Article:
The Xterra racing on the USA circuit is really varied, and often highlights strengths and weaknesses amongst the few at the top end. The series final was the past weekend, which including 3000ft of elevation gain on the bike alone. Which is as much climbing as Alp d’Huez. With remote transitions we hardly had any descent, making it a very course specific race. I was grumpy regarding all this, until fellow South African, Conrad Stoltz, who is not a climber either, biked 5minutes into the rest of us.
Reality is, we all have varied ability, and limitation in how much we can adjust them. I am still figuring my own capabilities, and am really curious to spend a season more focused on Ironman 70.3 racing. I believe my body and energy systems may be better suited to most 70.3 courses. I can only race a handful of events in a season, and being able to hand pick the courses and condition that best suit my ability is weighing odds to my favour.
Tell me/us about Boulder and why you have seemingly fallen in love with the place.
Boulder is the triathlon mecca of the USA. Especially for the long course triathletes. A tough generalization, but Ironman racing is the pinnacle of the triathlon niche in America. And all its A-list reside for all or part of the year in the small town nestled against the Colorado Rockies. Between the perfect weather and perfect bodies – there is plenty excellence and inspiration to feed off and become the best athlete you can.
Boulder is at 5400ft, but a quick drive and you’re running at 8500ft, or any longer ride can be done mostly on Peak to Peak highway, which again is undulating at 8000ft. There is rolling when going North-South, and flatlands when headed East. West has a variety of climbing to suit any session.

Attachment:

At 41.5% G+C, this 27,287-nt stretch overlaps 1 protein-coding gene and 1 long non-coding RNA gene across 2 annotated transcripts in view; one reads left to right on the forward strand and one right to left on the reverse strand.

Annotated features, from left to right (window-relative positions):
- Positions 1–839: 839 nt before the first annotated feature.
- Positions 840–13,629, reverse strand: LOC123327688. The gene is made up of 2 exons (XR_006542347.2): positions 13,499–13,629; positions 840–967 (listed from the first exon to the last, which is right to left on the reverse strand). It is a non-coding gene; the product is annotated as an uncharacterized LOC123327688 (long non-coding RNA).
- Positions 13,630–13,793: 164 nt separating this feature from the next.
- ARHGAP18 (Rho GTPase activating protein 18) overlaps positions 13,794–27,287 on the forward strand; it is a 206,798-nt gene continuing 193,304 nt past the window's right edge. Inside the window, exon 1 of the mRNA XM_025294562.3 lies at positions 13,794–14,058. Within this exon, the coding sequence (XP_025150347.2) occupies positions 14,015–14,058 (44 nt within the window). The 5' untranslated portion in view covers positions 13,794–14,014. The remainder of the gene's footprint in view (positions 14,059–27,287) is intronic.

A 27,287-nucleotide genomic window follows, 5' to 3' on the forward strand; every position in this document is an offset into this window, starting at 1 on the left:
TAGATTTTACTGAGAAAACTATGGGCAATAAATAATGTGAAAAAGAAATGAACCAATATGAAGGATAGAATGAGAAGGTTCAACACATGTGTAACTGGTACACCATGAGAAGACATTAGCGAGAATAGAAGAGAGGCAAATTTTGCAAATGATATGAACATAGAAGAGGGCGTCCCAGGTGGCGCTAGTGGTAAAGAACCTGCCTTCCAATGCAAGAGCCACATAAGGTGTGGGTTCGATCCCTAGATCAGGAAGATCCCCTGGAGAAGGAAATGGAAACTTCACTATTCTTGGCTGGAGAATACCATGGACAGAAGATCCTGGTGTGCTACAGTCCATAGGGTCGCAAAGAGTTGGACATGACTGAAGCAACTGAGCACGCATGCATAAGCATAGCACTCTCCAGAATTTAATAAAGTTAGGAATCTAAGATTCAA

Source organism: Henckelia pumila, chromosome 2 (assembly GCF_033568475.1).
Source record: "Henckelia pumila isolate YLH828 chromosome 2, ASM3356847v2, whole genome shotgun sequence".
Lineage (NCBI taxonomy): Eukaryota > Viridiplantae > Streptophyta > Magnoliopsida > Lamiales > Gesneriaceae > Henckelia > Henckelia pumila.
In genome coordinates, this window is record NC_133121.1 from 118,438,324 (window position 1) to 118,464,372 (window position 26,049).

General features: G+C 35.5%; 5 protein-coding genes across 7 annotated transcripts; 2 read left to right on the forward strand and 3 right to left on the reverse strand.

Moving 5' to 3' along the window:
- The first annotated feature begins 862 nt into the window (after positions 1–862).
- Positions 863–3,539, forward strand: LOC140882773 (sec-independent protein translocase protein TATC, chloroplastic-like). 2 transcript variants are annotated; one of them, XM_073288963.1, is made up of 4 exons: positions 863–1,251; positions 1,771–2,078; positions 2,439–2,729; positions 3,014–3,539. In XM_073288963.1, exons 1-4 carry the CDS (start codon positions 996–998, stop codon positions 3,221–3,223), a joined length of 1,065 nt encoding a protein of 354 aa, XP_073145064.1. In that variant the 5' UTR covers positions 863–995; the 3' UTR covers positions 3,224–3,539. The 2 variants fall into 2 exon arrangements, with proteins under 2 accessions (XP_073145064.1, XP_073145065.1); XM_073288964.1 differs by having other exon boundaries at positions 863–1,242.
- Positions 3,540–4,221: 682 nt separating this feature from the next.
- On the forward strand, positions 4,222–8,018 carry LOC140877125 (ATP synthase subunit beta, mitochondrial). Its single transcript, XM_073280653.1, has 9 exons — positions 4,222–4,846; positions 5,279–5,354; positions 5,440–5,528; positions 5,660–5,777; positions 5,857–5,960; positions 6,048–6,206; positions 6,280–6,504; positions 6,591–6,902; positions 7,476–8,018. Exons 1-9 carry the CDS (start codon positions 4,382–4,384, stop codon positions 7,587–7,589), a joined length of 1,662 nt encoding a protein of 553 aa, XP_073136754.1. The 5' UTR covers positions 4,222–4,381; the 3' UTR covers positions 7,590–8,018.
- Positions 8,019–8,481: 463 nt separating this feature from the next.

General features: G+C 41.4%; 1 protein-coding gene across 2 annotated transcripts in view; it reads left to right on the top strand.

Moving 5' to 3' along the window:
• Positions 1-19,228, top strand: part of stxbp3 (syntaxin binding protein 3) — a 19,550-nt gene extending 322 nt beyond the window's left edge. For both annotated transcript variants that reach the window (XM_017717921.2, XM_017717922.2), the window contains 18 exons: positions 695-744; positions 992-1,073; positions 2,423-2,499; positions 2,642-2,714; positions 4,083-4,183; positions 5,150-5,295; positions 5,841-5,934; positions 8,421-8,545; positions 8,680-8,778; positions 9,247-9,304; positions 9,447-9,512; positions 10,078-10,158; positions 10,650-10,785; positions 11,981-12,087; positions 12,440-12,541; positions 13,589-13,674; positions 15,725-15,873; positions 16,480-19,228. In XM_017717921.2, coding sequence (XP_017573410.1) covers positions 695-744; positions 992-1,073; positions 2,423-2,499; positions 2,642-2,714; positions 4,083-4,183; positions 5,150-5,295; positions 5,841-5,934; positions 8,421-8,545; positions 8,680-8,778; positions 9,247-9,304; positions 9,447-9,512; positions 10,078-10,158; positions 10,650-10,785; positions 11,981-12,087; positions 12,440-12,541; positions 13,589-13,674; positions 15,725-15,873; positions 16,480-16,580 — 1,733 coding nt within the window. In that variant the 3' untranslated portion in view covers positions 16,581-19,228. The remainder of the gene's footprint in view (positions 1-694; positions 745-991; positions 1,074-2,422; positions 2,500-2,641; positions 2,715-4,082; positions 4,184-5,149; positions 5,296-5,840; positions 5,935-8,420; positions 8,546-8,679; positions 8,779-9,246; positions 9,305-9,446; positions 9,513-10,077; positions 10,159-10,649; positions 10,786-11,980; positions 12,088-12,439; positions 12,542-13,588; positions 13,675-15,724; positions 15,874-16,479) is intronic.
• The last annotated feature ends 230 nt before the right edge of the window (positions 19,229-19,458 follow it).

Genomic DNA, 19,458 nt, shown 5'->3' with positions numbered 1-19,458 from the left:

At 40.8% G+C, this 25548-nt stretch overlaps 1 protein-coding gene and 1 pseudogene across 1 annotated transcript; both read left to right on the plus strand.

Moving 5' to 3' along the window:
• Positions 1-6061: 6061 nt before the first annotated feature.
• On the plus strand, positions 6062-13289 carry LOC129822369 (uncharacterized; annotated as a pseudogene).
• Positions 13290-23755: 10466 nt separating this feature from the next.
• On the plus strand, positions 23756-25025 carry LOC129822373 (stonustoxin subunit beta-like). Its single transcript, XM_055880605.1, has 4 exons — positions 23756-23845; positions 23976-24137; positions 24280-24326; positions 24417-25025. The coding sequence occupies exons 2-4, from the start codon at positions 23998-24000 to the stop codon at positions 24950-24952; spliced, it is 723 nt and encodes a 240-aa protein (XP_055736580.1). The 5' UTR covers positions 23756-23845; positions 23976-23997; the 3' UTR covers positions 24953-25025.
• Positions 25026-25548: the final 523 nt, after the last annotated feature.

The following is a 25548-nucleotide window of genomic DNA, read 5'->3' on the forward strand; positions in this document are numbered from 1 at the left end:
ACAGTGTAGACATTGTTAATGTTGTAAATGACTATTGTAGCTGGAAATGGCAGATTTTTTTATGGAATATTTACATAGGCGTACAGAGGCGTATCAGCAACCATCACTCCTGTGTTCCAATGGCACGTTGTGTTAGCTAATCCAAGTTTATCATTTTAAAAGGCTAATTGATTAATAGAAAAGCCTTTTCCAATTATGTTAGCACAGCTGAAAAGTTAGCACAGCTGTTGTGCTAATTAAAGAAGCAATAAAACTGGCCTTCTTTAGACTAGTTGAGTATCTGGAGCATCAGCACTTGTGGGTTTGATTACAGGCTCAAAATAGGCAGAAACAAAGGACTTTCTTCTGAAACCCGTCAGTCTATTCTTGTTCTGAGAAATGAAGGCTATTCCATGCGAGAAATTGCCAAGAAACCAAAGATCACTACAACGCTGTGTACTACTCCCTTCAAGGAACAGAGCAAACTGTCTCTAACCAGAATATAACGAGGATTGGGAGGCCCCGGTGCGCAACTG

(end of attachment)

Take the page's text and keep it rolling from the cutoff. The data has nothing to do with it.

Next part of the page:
Beyond the triathlon circles its very similar to Stellenbosch. Small, a uni town, affluent, very sports orientated. And overwhelmingly hippy. I’ve not smelt such strong weed nor seen so many dreads on any of my travels. I do like how progressive town is – definitely a thinking man’s home with a active lifestyle as habit.
Working with fat oxidative rates and improving them is becoming slightly more trendy but I still find myself with blank faces when I approach smart people about it. Can you tell us your experience with working with fat oxidative rates for the body as well as where the limits and shortfalls lie?
Sure, I was trying to maximise my aerobic oxidation capacity this past summer. Forcing more and more of my energy to come from fat energy as opposed to carbohydrate energy which has lactate as a by-product. I am still a student of the game, and will always be it seems.
My feeling is that optimal diet is not such personal to individual athletes, but to individual athletes and their current race goals. I got incredibly efficient at aerobic exercise, which would have been golden had I been training for an Ironman. However, with 2h racing much time is spent at Threshold and even VO2 max, and I’m uncertain whether focus on fat oxidation should be primary or secondary.